At the back of the JUNCKEN house was lot 11 in Julius St, and Hermann JUNCKEN bought this on 18 January 1866 for 10 pound but he appears to have sold the land by 1888.


The auction held at the Tanunda Hotel on that Wednesday afternoon was very successful with almost all of the offered land being sold. Refreshment expenses for the sale (as shown in the Succession Duties Statement for Wilhelm MAY) were 2 pounds 18 shillings and sixpence and perhaps this helped. Sold were lots 1, 2, part 42, 17-28, 31-40 and Blocks A and B. Two notable buyers were Johann Gottlieb HAHN who bought lots 20, 25, 26, 31-40 and part 42. and Julius Emil RIESCHIECK (a son of Gottlieb) who bought blocks A and B and lots 1 and 2 for 270 pounds but then on sold all of this the following year to Ernest TRIMMER, a ‘gentleman’ of Tanunda.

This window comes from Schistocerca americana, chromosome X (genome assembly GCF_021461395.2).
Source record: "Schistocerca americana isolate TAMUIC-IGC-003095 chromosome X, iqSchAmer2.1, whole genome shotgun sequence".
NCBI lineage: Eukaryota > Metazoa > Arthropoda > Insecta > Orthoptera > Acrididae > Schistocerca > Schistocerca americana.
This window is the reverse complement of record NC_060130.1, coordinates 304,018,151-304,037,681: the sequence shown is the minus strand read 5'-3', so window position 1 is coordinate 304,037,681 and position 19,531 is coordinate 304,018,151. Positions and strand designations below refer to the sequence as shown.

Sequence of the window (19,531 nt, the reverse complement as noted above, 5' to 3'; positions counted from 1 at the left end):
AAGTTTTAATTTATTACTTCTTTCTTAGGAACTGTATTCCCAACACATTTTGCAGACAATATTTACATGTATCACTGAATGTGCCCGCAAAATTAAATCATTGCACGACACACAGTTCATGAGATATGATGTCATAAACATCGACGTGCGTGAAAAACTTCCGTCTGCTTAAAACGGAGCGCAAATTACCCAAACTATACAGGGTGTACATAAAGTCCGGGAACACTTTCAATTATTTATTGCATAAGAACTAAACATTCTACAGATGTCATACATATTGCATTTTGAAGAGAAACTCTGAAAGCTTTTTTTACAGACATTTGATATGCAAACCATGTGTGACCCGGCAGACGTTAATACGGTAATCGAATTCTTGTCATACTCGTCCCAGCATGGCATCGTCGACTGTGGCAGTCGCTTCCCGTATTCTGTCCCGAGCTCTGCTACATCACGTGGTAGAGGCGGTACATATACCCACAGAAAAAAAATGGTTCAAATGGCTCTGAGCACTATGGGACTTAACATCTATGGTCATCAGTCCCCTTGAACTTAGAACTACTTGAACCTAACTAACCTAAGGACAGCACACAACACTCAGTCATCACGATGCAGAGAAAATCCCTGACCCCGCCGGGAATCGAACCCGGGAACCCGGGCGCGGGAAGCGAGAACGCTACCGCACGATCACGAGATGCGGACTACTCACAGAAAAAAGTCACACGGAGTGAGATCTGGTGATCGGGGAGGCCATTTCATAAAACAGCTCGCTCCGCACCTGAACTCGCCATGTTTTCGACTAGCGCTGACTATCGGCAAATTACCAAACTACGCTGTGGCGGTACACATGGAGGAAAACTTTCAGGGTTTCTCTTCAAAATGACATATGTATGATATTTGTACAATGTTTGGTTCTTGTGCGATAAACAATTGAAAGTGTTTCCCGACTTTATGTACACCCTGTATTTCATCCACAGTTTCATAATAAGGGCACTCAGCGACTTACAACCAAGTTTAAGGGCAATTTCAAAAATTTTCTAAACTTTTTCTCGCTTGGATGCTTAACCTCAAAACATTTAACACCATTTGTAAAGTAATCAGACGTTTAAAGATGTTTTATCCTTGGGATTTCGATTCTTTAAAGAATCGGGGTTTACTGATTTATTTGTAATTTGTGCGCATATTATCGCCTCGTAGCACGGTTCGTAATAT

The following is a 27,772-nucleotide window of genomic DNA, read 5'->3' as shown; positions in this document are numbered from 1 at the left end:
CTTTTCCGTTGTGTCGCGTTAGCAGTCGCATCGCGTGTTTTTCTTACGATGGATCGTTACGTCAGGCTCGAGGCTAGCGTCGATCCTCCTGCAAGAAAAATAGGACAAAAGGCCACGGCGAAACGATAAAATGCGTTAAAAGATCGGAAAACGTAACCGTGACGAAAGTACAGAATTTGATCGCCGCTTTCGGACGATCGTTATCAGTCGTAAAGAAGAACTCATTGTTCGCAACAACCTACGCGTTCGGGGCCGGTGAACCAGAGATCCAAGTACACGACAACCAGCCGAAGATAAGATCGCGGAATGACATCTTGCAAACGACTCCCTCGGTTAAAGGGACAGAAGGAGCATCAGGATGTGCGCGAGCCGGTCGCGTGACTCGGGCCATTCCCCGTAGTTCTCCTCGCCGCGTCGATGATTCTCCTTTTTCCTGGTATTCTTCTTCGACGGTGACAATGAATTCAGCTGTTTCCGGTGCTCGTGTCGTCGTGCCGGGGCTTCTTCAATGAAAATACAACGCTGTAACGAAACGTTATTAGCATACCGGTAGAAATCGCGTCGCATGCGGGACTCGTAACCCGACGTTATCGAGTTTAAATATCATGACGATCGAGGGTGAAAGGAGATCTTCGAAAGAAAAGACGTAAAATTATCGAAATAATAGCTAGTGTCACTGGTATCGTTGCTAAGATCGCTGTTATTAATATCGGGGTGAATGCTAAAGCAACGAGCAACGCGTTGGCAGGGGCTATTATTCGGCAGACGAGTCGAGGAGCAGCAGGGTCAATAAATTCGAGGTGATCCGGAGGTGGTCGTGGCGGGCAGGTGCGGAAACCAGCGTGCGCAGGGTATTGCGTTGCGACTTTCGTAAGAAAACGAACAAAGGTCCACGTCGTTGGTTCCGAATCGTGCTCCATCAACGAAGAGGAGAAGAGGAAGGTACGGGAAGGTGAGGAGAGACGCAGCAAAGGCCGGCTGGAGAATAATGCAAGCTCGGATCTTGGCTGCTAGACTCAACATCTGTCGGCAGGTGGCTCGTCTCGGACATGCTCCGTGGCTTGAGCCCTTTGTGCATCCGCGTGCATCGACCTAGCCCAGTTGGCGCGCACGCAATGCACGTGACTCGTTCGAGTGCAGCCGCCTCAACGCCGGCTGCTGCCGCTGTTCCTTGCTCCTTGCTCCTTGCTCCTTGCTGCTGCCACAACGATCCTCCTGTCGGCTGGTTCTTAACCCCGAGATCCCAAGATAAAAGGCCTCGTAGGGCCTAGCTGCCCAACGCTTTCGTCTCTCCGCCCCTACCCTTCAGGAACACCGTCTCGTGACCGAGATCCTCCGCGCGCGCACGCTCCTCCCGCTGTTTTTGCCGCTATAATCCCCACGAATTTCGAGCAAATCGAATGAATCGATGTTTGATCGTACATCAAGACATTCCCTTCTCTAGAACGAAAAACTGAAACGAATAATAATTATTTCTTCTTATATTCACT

An interesting transaction was the purchase, finalised on 15 June 1889, of part of lot 42 by Ernestine Wilhelmine Emma JUNCKEN (Wilhelm’s daughter and wife of Hermann). This purchase was shown on the transaction being “for her separate use”. In fact, Emma had bought the irregular hexagonal corner block from her father’s estate that contained the family’s two houses, one on Goat Square. The orchard next door was not included. In the first available volume of the assessments of the District Council of Tanunda 1889-1898 the following appears “Hermann Juncken as executor of the will of H. W. May part of section 39, ¼ acre, 2 houses value 12 pounds listed in 1889 and 1890”. The 12 pounds here refers to the yearly Council rate. Hermann continues to be listed as owner from 1891 to 1898. From 1891 the area is given as 1/8 acre and the amount stayed the same. Hence although the land was owned by Emma this was not shown in the assessment records probably in keeping with the fact that it was unusual for a woman to own land. Emma stated that the land was for her separate use and perhaps this enabled her to buy land as a married woman – need to check. Whether some of her grown up children, there were eight (??) children in all, lived in the two houses or whether she rented out the properties is not known. (Marilyn does your father remember anything about the houses on Goat Square?)